Ecological carpets made from a new fibre containing 37% renewable corn sugar that provides permanent stain protection were launched this year, and 100% polyamide yarn used in a tufted structure also caught the eye.
One of the interesting developments recently launched was a new Velcro tile which is PVC-free and composed of 82% pre- and post-consumer content. It can be easily installed with adhesives or with special connectors developed by Velcro to connect each tile to the other, and to the floor. After use, the installation can be removed without a trace.
A loose-lay resilient modular flooring system with an anti-skid rubber backing and traditional wood looks and trend aesthetics of stained concretes smoothed to a stylish sheen.
Luxury vinyl planks
Luxury vinyl has really caught the imagination of designers worldwide, and now comes a high-performance luxury vinyl plank with a locking tongue and groove. The product can be installed over high-moisture slabs and reduces sound transfer, and is also available in wide-plank wood visuals.
Ceramic & Porcelain tiles
Here the latest developments feature a visual feast of pattern and colour with geometric graphics, intentionally random patterns, and encaustic-inspired tiles. Hexagons, squares and planks are popular while super-slim (3-4mm) and thick (20mm) are also in.
Recently launched was an interesting collection made from different recycled materials to depict looks such as recycled oak, stone-cement, and a meld of concrete and coloured wood. In other new ceramic developments there are high-fashion floors that are scratch-resistant and easy to maintain that have been designed to reflect colour from every angle in a sparkly, high-gloss floor.
Porcelain is still well in favour, with hi-tech printing providing dynamic new and glamorous looks. Intentionally designed for patchwork, ornate 200x200mm porcelain floor tiles with silkscreen patterns reminiscent of Persian rugs have appeared on the market, and metallic highlights also seem to be on the increase.
In terms of stone looks, many manufacturers offer a wide range of stones to choose from including a glazed porcelain tile collection featuring a mix of natural stone looks using a single chromatic range while others are inspired by a mixture of stones.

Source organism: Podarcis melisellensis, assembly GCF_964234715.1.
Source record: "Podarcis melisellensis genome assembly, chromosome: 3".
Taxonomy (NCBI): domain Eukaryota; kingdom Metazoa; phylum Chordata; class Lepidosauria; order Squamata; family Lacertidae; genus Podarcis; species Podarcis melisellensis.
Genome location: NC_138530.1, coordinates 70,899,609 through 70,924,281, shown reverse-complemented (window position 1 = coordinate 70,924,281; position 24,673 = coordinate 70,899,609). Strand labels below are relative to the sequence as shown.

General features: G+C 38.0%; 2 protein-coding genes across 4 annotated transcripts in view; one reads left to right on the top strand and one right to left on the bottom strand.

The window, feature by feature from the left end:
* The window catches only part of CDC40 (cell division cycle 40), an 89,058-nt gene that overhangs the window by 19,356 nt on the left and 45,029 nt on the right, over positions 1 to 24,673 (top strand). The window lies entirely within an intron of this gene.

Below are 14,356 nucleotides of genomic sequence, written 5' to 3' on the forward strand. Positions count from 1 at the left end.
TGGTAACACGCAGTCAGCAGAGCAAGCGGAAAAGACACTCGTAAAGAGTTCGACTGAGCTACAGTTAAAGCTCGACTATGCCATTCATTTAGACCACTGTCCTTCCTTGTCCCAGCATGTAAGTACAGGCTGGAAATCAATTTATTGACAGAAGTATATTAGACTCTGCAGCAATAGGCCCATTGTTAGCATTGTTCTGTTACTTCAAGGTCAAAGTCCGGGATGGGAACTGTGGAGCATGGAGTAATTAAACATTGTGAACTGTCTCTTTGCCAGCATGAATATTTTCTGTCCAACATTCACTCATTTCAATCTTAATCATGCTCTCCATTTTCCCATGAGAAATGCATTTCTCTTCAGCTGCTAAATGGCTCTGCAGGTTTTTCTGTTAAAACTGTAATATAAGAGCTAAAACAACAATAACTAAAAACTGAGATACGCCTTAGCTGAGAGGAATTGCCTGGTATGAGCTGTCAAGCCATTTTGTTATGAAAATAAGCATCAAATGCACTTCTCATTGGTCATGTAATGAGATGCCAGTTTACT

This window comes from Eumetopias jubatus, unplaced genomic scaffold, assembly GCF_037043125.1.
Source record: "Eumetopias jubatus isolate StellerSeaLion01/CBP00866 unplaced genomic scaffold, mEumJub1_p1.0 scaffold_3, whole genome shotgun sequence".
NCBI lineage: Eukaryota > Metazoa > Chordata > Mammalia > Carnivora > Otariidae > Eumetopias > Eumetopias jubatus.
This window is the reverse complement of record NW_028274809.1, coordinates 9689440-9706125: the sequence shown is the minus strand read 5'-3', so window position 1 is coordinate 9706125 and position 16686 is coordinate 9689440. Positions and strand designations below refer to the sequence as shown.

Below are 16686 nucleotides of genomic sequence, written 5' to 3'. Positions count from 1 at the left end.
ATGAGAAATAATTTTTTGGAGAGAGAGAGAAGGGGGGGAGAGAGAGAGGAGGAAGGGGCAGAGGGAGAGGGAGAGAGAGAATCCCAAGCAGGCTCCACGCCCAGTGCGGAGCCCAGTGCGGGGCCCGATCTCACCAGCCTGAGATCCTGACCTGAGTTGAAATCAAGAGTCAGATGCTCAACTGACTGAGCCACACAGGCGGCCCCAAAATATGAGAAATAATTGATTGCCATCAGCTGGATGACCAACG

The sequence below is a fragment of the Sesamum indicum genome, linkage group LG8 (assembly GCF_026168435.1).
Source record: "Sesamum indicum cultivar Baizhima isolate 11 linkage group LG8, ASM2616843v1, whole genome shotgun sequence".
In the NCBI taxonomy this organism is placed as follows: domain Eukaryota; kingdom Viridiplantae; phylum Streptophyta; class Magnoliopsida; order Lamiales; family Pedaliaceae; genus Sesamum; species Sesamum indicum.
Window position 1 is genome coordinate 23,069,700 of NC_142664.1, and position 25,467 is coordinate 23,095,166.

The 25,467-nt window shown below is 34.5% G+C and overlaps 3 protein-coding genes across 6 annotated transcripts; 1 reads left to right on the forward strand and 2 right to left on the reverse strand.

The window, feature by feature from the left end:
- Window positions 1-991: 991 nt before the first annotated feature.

Noticeable is the introduction of many antibacterial, antipollution and self-cleaning ceramics. One is a proprietary antibacterial technology that significantly enhances the sanitising effects during cleaning and does not require sunlight to be activated.
A new porcelain decking tile was launched for the residential sector that provides zero-maintenance decking. Treated in a special process, these tiles have antibacterial and antipollution properties.
A new, patented system for the quick laying of ceramic floors was launched. Suitable for residential and light commercial projects, the system creates a new floor in a matter of hours without joints, adhesives or grout.
There is no doubt that the influence of fashion on the world of interiors could be seen in the influx of tactile collections. From the femininity of lace to the luxurious sheen of silk, many ceramic tile manufacturers have launched new collections inspired by the texture or appearance of a variety of fabrics.
For tiles that do require grout, a revolutionary new epoxy grout was introduced that makes installation cleanup trouble-free; its quartz content makes it easier for installers to remove the grout from the tile surface during application.